I don’t quite get how Musical America can name the Conductor of the Year 2012 when it’s only November 3, 2011. But they’ve done it. And our own Jaap van Zweden nabs the honor. Full release after the jump. Willard Spiegelman wrote for us last year about Van Zeden’s celebrity power. In 2008, Glenn Arbery wrote about how Van Zweden changed the sound of the Dallas Symphony Orchestra. Here are pics of pad at the Ritz-Carlton. Here’s a Q&A I did in 2009 with his delightful daughter, Anna-Sophia.
And now, my dear FrontBurnervian, you are fully Jaaped.
In our November issue, I wrote about what happened when the image you see here of me and Troy Aikman wound up on a gay website called Queerty. The owner of the site and I got into it via email, with the end result being a pile of quarters on my desk. Here’s the story. Please flame me in the comments.
Oops. If you did not heed our warnings to snag your tickets to FrontRow Live in advance, I have very bad news for you. We’re as sold out as an event that’s completely free can be. Very sorry. As for the rest of you, print your ticket out and I’ll see you tonight. Over on the blog this morning, Hunter Hauk introduces you to headlining act Play-N-Skillz via their new mixtape. The Grammy-winning DJ duo just so happen to hail from my hometown, so obviously I’m spending the day digging up the best “you know you’re from Irving when” jokes.
FrontRow Live bound or not, here’s something you can check out earlier in the evening. Spark Club, a local volunteer organization of thinkers, leaders, and entrepreneurs, hosts a brainstorming session called SparkEd at the Museum of Nature and Science. Three educational groups, both non and for-profit, will present their individual challenges. Then, the audience will split up to quickly brainstorm solutions. Obviously, the event is free to attend, and there will be a cash bar and snacks from On The Border. And one more thing: those who attend the brainstorming session and already have tickets to FrontRow Live might just walk out there with a VIP wristband, which gets you exclusive event access and a goodie bag.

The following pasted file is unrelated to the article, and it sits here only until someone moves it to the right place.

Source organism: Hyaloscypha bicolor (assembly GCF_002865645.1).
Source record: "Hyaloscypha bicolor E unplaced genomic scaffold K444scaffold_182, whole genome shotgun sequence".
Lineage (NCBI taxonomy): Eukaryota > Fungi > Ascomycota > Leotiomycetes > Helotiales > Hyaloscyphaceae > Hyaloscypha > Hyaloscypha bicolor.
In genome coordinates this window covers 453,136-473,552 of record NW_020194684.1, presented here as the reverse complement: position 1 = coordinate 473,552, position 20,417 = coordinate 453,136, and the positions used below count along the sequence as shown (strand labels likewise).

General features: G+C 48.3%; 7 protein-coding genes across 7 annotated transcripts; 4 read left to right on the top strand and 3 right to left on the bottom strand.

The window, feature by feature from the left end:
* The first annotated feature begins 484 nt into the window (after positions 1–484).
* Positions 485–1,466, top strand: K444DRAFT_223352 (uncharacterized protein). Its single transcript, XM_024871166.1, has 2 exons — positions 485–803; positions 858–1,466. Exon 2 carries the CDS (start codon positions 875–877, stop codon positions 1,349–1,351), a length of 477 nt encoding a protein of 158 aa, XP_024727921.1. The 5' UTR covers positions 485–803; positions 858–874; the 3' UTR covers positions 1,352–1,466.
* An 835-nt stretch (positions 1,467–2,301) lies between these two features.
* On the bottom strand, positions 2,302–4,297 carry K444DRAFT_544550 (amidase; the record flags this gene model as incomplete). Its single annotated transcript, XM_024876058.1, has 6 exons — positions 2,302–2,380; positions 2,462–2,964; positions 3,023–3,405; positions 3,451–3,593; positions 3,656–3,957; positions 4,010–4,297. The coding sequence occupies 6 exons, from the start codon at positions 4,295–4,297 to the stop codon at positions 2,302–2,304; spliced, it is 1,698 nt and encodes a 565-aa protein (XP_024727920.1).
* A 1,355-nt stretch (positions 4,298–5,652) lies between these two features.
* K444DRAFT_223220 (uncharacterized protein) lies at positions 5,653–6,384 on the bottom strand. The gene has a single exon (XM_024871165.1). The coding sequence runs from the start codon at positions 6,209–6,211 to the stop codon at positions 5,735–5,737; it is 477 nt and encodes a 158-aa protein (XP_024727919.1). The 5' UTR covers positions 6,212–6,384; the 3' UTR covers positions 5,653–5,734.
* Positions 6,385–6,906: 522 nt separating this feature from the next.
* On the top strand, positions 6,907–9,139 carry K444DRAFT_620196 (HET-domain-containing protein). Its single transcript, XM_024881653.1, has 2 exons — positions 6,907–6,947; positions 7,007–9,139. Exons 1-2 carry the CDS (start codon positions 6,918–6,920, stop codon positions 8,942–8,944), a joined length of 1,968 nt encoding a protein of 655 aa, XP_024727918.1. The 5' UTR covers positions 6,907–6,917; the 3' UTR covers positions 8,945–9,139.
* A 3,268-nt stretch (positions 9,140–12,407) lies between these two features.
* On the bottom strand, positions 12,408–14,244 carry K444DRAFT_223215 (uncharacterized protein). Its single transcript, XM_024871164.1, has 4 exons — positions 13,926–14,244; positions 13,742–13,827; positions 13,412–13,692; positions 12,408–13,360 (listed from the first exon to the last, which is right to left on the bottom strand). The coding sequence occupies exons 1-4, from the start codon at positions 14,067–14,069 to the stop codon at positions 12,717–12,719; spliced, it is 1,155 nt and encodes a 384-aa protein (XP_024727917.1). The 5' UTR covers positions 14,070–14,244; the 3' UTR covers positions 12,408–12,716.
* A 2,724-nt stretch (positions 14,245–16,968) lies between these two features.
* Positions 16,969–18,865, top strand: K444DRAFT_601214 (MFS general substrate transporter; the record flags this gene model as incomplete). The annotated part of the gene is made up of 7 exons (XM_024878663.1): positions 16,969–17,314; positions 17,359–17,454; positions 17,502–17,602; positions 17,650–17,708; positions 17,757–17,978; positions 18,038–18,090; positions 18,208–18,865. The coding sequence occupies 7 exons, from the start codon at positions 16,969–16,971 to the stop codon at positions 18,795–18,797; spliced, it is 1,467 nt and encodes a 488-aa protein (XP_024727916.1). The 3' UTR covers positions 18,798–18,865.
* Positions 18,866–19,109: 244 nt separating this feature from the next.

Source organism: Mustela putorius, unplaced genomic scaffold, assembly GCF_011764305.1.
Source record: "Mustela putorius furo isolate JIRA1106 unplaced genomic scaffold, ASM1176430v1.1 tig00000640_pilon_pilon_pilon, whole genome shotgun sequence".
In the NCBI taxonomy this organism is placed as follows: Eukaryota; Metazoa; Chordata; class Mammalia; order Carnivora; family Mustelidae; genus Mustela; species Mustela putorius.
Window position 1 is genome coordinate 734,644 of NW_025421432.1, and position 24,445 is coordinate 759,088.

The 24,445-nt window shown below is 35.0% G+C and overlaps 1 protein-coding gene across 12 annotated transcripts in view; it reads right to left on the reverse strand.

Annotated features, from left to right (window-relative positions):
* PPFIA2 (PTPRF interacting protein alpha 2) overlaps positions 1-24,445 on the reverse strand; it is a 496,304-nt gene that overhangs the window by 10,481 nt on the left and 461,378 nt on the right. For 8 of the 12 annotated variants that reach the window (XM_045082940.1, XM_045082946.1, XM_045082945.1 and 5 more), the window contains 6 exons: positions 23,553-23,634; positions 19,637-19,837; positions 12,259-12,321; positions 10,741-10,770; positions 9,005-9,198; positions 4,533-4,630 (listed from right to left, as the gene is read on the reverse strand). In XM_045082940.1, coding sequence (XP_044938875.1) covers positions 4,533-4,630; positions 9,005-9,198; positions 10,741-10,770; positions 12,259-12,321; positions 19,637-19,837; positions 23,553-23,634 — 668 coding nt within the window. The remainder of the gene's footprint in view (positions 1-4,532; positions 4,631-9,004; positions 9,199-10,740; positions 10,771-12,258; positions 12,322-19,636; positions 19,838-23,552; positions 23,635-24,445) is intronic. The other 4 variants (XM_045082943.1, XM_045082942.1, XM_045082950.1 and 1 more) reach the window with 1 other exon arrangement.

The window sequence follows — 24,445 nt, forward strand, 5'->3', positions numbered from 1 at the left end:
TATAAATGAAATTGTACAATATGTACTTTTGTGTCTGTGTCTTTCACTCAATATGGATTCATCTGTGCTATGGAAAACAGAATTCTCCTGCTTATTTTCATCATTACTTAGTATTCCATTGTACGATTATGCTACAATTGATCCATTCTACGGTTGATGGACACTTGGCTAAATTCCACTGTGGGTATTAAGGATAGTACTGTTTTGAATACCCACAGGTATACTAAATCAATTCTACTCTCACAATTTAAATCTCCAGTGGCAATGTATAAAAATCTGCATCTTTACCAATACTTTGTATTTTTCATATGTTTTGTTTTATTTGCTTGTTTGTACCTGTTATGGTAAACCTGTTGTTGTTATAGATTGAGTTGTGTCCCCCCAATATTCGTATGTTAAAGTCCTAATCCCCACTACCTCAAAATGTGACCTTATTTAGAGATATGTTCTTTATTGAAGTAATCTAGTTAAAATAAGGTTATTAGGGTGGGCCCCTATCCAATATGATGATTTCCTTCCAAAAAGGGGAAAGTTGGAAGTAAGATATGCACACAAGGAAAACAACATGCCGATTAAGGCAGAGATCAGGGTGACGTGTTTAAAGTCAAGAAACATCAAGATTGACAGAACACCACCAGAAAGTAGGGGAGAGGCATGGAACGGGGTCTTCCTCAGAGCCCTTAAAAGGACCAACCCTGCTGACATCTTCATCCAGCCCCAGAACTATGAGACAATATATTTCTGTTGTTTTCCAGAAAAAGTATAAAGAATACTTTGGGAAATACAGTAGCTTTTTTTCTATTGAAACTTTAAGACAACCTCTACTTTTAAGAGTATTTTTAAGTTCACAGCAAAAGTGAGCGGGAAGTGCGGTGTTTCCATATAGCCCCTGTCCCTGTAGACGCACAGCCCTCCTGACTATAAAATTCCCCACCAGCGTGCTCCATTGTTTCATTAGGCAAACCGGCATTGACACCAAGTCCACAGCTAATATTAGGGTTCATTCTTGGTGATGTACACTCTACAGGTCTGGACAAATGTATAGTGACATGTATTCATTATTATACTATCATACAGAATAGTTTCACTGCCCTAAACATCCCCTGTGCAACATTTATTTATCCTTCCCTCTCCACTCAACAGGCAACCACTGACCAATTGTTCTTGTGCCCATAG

As part of their Brinker International Forum speaker series, the AT&PAC hosts Judith Jamison, the former Alvin Ailey American Dance Theater principal who later became the company’s second artistic director after Ailey passed away. I took many, many years of ballet, jazz, and modern classes. I own pointe shoes; occasionally I even danced on them. But I never had the drive or the natural talent for a professional career, so seeing dance movies or attending ballets always makes me seriously envious. Jamison’s career path is something out of a little ballet baby dream. She’s recently retired, and sharing her decades of dance experience with us for an evening. The Grand Tier and the Dress Circle of the Winspear are sold out (which makes sense, those are the cheapest seats), but you can still get tickets on the mezzanine and orchestra levels.
For more do this evening, go here.